he Class of 2015 profiles the women and men who joined the AHA board this year.
AHA board member Carolyn Caldwell says hospitals and health systems must bend the cost curve as they transition to a payment system that rewards quality instead of quantity.
“That is a very difficult transition to make, and the AHA has to help our members navigate through that process,” says Caldwell, who is the CEO of Desert Regional Medical Center in Palm Springs, CA. The 387-bed hospital is part of Tenet Healthcare Corporation.
Caldwell says the strategies contained in the AHA board’s latest report, “Ensuring a Healthier Tomorrow,” offer a roadmap for changing the way care is delivered and for slowing health care spending. (See pages 4-5 for more coverage of the report.) Desert Regional Medical Center serves a diverse patient population in California’s Coachella Valley region, including a large Latino population. Given the community she serves, Caldwell cites the importance of the AHA report’s strategies on promoting population health, revamping care for vulnerable populations and engaging individuals in their health and health care as critical components to improving the quality and efficiency of care.
“When patients come to our hospitals, they often are dealing with a lot of economic, community and social issues that are contributing to their illness,” says Caldwell. “I’m very excited that there is a focus on the social needs of individuals and the need for hospitals to work collaboratively with other organizations.”
One example of the hospital’s collaboration is its partnership with the William J. Clinton Foundation, which was established by the former president to “strengthen the capacity of people throughout the world to meet the challenges of global interdependence,” including health care security.
Desert Regional Medical Center is working with the foundation’s Clinton Health Matters Initiative. The initiative seeks to advance community health by closing gaps in health disparities and focusing efforts in underserved areas, including Coachella Valley. The hospital, along with Tenet Healthcare Corporation, for the second straight year were major sponsors of the foundation’s second annual “Health Matters: Activating Wellness in Every Generation” conference held in January.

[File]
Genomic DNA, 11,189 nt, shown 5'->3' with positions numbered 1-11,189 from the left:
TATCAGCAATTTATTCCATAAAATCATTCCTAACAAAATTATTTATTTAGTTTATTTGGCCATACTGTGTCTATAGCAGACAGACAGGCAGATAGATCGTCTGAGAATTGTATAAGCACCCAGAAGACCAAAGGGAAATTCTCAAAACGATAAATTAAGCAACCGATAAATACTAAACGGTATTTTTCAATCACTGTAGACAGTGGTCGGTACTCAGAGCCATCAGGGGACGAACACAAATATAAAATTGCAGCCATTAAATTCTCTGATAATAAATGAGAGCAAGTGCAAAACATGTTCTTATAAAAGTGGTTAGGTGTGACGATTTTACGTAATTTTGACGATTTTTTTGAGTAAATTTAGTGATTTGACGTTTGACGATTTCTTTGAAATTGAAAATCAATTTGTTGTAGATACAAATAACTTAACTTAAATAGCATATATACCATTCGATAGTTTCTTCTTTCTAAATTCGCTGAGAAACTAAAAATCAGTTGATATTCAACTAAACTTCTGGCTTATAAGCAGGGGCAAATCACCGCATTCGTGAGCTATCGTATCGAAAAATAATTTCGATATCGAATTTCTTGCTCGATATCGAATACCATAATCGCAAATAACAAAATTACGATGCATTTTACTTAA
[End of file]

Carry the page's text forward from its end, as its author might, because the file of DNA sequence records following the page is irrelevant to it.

“A lot of people typically look at Palm Springs and think that people here don’t have any issues – everyone is fit, healthy and wealthy – and that’s just not true,” Caldwell says. “This partnership and conference have put Coachella Valley’s health disparities on the table so that people can see the Valley is plagued with some of the same issues as a lot of major urban and even some suburban areas.”
Caldwell became president and CEO of Desert Regional Medical Center last October, after serving as president and CEO of Centerpoint Medical Center in Independence, MO. She served on AHA’s Regional Policy Board 6, and also was the 2011 chair of the board of directors of the AHA-affiliate Institute for Diversity in Health Management.
“I think the time I spent working with the Institute for Diversity in Health Management will help me be able to lend my voice to the AHA board as we talk about eliminating disparities and tying diversity into that conversation,” she says.